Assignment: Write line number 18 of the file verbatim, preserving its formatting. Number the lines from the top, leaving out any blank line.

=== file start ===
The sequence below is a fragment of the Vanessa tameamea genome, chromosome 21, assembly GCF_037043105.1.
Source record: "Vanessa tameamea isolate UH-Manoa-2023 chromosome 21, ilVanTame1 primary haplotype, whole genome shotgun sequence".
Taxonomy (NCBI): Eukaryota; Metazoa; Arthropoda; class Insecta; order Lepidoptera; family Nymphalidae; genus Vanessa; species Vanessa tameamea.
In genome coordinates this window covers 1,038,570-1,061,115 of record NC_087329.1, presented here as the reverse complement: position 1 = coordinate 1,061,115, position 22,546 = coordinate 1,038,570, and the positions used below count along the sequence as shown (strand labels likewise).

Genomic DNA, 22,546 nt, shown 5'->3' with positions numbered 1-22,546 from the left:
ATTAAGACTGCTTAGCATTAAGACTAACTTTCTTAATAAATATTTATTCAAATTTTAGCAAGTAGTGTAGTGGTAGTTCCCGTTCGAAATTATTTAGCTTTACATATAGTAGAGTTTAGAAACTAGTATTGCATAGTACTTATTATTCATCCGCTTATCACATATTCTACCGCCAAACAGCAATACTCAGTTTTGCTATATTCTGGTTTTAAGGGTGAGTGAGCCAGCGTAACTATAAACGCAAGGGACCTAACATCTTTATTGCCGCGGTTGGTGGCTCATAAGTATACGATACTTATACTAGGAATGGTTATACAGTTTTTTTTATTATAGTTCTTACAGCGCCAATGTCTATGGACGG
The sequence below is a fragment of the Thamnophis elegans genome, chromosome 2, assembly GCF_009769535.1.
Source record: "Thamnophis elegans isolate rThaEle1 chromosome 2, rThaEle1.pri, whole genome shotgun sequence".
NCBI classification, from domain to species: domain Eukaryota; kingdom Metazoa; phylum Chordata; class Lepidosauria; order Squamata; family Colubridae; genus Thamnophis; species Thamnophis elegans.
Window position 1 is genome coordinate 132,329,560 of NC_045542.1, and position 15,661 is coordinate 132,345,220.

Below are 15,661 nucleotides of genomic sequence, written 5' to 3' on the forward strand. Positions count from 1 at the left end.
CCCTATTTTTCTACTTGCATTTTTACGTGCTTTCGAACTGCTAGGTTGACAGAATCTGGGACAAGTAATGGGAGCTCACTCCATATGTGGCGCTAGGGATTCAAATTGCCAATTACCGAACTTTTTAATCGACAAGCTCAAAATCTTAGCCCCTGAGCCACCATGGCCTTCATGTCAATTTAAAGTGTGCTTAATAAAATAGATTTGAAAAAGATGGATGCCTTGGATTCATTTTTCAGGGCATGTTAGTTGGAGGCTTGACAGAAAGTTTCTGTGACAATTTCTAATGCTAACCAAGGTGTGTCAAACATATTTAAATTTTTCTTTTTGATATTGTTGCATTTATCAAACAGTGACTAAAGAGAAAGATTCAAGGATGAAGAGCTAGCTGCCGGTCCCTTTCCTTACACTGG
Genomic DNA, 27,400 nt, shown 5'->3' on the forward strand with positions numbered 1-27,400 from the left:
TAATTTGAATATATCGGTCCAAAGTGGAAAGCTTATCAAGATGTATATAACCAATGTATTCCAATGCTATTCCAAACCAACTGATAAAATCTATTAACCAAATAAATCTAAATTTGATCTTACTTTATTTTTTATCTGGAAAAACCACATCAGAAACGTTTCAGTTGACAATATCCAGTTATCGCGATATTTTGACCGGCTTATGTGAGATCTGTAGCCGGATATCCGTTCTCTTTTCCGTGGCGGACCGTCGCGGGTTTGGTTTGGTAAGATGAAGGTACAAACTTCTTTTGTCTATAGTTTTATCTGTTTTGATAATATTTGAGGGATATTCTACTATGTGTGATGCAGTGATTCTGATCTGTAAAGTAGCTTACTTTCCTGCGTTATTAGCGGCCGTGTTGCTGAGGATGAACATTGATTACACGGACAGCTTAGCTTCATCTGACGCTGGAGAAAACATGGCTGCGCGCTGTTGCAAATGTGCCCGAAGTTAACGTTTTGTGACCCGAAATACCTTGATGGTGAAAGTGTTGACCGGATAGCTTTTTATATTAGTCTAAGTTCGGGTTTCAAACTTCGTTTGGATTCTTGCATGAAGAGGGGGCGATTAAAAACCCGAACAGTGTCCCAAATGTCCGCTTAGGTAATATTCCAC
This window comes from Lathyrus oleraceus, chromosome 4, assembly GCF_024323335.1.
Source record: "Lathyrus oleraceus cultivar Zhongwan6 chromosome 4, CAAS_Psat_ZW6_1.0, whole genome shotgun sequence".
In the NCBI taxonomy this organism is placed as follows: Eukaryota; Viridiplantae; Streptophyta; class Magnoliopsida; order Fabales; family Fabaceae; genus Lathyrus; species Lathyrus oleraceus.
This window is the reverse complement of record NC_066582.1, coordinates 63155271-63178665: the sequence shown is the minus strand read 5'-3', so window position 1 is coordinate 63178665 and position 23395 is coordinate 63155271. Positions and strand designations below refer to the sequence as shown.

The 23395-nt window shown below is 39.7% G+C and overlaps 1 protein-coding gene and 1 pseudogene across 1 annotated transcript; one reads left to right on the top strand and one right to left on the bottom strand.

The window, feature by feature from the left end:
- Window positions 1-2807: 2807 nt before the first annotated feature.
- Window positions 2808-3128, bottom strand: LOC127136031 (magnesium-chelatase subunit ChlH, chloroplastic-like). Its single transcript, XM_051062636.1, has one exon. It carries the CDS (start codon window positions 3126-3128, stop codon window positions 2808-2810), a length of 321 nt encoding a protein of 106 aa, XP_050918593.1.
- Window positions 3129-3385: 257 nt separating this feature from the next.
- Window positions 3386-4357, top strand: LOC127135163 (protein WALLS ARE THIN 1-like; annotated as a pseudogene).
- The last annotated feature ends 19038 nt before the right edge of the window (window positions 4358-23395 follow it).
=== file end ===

This window is the reverse complement of record NC_066582.1, coordinates 63155271-63178665: the sequence shown is the minus strand read 5'-3', so window position 1 is coordinate 63178665 and position 23395 is coordinate 63155271. Positions and strand designations below refer to the sequence as shown.